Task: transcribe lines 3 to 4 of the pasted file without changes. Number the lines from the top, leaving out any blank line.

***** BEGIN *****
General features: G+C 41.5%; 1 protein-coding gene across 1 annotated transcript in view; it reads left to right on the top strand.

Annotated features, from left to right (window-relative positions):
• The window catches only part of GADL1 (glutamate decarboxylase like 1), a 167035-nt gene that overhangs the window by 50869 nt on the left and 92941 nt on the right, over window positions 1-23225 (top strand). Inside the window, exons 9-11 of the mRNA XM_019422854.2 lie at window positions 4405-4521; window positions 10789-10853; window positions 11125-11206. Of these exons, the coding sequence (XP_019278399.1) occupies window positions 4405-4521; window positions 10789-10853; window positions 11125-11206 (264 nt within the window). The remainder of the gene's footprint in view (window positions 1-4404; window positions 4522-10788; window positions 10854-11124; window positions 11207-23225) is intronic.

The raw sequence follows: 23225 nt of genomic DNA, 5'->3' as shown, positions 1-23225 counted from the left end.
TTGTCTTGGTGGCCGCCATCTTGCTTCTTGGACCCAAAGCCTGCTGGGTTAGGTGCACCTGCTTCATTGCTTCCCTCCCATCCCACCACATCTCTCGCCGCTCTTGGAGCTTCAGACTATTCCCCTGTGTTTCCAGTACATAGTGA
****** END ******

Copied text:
• The window catches only part of GADL1 (glutamate decarboxylase like 1), a 167035-nt gene that overhangs the window by 50869 nt on the left and 92941 nt on the right, over window positions 1-23225 (top strand). Inside the window, exons 9-11 of the mRNA XM_019422854.2 lie at window positions 4405-4521; window positions 10789-10853; window positions 11125-11206. Of these exons, the coding sequence (XP_019278399.1) occupies window positions 4405-4521; window positions 10789-10853; window positions 11125-11206 (264 nt within the window). The remainder of the gene's footprint in view (window positions 1-4404; window positions 4522-10788; window positions 10854-11124; window positions 11207-23225) is intronic.

The raw sequence follows: 23225 nt of genomic DNA, 5'->3' as shown, positions 1-23225 counted from the left end.